To repeat the message from several previous articles in this A to Z series on monitoring and targeting, it is common to model the relationship between energy consumption and a single driving factor (D) as a straight-line relationship which separates consumption into fixed and variable parts. Expected consumption E in a given interval can then be expressed as a formula

E = c + m.D

where c and m are constants: c being the intercept on the vertical axis (fixed or base-load consumption per interval) and m being the gradient of the line (kWh per degree day, or per tonne of output, or whatever). This straight line is sometimes called the regression line, and ‘regression analysis’ is a statistical tool which estimates the values of c and m that best fit the evidence in terms of past consumption and driving-factor values (Excel users may care to check out the INTERCEPT() and SLOPE() functions if they want to explore this idea further).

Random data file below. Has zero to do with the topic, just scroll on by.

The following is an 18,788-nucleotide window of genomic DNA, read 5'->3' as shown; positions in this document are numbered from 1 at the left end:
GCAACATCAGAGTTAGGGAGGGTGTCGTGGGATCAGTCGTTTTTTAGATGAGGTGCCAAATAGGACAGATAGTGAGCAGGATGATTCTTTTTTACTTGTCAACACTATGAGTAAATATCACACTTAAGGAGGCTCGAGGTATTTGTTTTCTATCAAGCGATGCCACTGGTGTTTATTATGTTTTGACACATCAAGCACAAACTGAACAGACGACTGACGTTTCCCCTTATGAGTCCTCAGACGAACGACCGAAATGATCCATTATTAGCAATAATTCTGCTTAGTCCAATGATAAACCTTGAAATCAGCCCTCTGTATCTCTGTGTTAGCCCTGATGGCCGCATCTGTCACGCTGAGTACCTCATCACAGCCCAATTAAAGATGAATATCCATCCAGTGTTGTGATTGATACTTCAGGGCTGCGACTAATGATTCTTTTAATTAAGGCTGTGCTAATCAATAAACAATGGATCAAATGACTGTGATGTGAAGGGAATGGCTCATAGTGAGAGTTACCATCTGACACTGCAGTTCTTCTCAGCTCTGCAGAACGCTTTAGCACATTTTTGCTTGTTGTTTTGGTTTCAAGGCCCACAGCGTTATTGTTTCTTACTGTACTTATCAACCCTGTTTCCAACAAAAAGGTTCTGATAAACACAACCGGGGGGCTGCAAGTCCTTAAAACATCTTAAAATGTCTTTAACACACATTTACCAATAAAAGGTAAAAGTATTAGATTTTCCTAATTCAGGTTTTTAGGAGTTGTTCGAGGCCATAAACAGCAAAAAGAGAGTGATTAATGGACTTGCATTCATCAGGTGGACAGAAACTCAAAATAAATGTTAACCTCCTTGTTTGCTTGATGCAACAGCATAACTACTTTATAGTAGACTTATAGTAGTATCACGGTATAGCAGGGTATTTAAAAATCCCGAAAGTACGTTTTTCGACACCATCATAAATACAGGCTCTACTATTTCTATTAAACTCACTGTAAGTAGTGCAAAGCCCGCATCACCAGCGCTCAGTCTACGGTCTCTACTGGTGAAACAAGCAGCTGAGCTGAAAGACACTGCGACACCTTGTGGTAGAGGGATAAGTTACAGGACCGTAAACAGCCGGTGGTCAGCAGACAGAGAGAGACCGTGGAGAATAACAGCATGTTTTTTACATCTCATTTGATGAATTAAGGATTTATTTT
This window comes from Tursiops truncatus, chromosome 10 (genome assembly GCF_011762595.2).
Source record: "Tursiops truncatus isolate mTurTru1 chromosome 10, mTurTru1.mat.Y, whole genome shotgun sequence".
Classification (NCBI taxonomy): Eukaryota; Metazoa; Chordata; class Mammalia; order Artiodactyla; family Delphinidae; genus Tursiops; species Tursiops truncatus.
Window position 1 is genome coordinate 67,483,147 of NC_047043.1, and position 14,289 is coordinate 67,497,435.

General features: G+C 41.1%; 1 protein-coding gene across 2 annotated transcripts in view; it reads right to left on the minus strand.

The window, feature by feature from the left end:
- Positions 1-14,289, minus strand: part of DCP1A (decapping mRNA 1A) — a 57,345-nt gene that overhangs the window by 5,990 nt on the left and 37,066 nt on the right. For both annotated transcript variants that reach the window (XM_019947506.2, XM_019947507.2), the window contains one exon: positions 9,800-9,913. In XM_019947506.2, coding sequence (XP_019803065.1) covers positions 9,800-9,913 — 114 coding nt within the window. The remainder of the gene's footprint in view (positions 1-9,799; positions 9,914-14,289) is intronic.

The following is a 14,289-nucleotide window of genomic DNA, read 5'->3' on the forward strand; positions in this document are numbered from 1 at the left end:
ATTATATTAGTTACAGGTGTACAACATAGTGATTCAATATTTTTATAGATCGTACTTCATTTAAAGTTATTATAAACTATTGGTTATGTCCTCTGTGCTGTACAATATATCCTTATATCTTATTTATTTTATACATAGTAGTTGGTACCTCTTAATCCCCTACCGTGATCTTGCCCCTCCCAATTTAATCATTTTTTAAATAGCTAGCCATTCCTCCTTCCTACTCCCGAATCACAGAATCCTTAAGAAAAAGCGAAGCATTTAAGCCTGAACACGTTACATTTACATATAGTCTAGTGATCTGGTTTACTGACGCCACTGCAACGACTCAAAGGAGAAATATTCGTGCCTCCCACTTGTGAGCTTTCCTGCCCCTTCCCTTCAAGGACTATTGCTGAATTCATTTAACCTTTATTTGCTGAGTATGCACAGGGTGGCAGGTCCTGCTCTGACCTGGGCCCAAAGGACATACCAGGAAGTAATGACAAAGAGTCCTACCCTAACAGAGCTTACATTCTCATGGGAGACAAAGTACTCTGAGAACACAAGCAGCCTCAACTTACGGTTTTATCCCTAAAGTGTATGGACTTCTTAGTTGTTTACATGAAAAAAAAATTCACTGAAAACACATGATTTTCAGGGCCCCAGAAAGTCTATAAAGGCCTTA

It is worth mentioning that the so-called ‘regression’ line need not actually be derived by regression analysis. An example may be helpful. Consider the case of gas used in a building’s heating system. Just three figures – the total annual consumption, the corresponding annual degree-day total, and the monthly consumption in summer – are enough to derive the regression line. The summer-month consumption gives you ‘c’ for a monthly expected-consumption model (and can be scaled to a weekly figure). Twelve times the summer-month consumption gives you the annual fixed quantity so what is left, the weather-dependent part, can be divided by the annual degree-day total to give you the gradient, m, in kWh per degree day.

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